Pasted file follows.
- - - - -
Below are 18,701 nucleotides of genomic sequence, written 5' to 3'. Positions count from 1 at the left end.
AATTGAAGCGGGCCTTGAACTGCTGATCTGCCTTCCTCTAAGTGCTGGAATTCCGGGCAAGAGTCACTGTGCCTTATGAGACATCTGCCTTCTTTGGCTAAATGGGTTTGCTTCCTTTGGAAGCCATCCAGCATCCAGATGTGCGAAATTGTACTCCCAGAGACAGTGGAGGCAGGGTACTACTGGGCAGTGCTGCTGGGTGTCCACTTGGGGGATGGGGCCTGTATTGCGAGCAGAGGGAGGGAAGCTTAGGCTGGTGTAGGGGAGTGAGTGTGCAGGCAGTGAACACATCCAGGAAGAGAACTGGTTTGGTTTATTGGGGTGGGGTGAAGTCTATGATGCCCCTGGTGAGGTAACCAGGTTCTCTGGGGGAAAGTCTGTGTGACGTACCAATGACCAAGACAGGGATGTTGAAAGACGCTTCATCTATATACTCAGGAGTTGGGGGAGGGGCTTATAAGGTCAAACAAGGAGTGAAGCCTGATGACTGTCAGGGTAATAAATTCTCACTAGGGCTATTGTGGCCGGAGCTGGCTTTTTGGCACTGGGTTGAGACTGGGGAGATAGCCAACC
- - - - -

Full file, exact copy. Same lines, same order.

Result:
Below are 18,701 nucleotides of genomic sequence, written 5' to 3'. Positions count from 1 at the left end.
AATTGAAGCGGGCCTTGAACTGCTGATCTGCCTTCCTCTAAGTGCTGGAATTCCGGGCAAGAGTCACTGTGCCTTATGAGACATCTGCCTTCTTTGGCTAAATGGGTTTGCTTCCTTTGGAAGCCATCCAGCATCCAGATGTGCGAAATTGTACTCCCAGAGACAGTGGAGGCAGGGTACTACTGGGCAGTGCTGCTGGGTGTCCACTTGGGGGATGGGGCCTGTATTGCGAGCAGAGGGAGGGAAGCTTAGGCTGGTGTAGGGGAGTGAGTGTGCAGGCAGTGAACACATCCAGGAAGAGAACTGGTTTGGTTTATTGGGGTGGGGTGAAGTCTATGATGCCCCTGGTGAGGTAACCAGGTTCTCTGGGGGAAAGTCTGTGTGACGTACCAATGACCAAGACAGGGATGTTGAAAGACGCTTCATCTATATACTCAGGAGTTGGGGGAGGGGCTTATAAGGTCAAACAAGGAGTGAAGCCTGATGACTGTCAGGGTAATAAATTCTCACTAGGGCTATTGTGGCCGGAGCTGGCTTTTTGGCACTGGGTTGAGACTGGGGAGATAGCCAACC